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Clean air crucial for curbing Covid-19 spread

South Africa is bracing itself for a third Covid-19 wave. According to scientists, this is due to the slow start to the vaccination programme and relaxed level 1 restrictions. Finance Minister Tito Mboweni has stated that: “If that third wave comes, it should be managed (in such a way) that we keep the economy going and protect lives.”

“To this end, employers need to ensure that they fulfil their moral and legal obligation of providing a safe and healthy workplace for their staff,” says Koen Van Wynendaele, Daikin South Africa Managing Director.

He continues, “There is growing evidence that Covid-19 infection can occur from airborne exposure to the virus, particularly in enclosed spaces with poor ventilation[i]. With this in mind, employers need to consider the air quality of their workplaces.

“Not only is clean air crucial in limiting the spread of Covid-19, with ventilation and air purification technologies proving effective in inactivating the virus[ii], but it can also have a significant impact on the well-being and productivity of employees.”

The MD unpacks some of the ways clean air can contribute towards a healthier, more profitable workplace.

  • Reduced absenteeism: With enclosed spaces like offices being breeding grounds for bacteria and viruses, employees tend to get sick or suffer from allergies which often leads to absenteeism. Cleaner air can cut this down.
  • Better decision-making: A study conducted by the Healthy Buildings programme at the Harvard T.H. Chan School of Public Health found that breathing better air led to significantly better decision-making performance among participants[iii]. In fact, when participants were exposed to increased ventilation rates, lower levels of chemicals, and lower carbon dioxide, researchers saw the biggest improvements in areas such as planning, staying prepared, and strategizing during crises[iv].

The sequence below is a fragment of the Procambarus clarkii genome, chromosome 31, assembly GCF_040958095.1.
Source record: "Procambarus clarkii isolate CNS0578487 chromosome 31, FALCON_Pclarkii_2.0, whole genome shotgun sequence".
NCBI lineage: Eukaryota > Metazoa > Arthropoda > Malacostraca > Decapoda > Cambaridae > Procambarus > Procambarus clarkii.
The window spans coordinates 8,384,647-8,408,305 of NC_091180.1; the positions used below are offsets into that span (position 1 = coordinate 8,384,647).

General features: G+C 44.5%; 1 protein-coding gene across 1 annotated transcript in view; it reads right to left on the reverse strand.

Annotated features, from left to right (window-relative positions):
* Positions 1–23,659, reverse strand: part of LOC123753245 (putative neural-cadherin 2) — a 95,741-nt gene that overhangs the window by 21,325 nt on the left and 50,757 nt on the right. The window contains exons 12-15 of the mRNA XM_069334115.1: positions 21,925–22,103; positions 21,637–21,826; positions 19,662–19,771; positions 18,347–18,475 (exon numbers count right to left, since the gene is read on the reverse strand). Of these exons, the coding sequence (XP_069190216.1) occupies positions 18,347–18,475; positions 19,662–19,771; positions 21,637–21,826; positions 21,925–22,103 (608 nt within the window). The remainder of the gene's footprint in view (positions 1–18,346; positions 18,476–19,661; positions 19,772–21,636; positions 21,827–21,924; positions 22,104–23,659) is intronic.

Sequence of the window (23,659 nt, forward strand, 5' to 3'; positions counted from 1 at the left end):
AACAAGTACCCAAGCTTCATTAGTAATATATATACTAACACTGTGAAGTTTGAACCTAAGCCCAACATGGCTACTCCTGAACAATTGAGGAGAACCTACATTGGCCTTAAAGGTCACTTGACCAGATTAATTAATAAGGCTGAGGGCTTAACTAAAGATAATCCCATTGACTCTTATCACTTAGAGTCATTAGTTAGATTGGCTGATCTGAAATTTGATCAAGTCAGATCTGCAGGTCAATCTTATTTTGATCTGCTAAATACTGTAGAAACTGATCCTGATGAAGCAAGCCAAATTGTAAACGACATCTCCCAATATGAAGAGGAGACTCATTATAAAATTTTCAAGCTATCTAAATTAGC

• Improved productivity: Poor air quality negatively affects the central nervous system, resulting in headaches, difficulty concentrating and tiredness – all of which result in decreased work ability, and in turn, productivity loss[v]. It is not surprising then that better air quality results in productivity improvements of 8-11%[vi].
  • Worker retention: As bad air quality can cause health issues amongst employees; it might lead to talent leaving for healthier work environments. Not only can cleaner air help prevent the loss of valuable employees, but it could also reduce the time and cost involved in job posting, interviewing, and onboarding replacement staff.
  • Increased morale: People want to work where they are valued; and will work at companies that invest in their health and wellness.

“Given that we spend 212 days a year on average at work, surely businesses need to make clean air a priority especially seeing that 800 000 people die every year due to poor air quality in their workplace[vii] which is no doubt being compounded by the Covid-19 crisis,” concludes Van Wynendaele.

Sources:

[i] thelancet.com/journals/lanres/article/PIIS2213-2600(20)30514-2/fulltext

[ii] https://www.daikin.co.za/en_us/press-releases/streamer-technology-study.html

[iii] https://hbr.org/2017/03/research-stale-office-air-is-making-you-less-productive

[iv] https://hbr.org/2017/03/research-stale-office-air-is-making-you-less-productive

[v] https://www.wbdg.org/files/pdfs/phytofilter_bjarne_olesen.pdf

[vi] https://www.worldgbc.org/sites/default/files/compressed_WorldGBC_Health_Wellbeing__Productivity_Full_Report_Dbl_Med_Res_Feb_2015.pdf

[vii] https://www.thelancet.com/commissions/pollution-and-health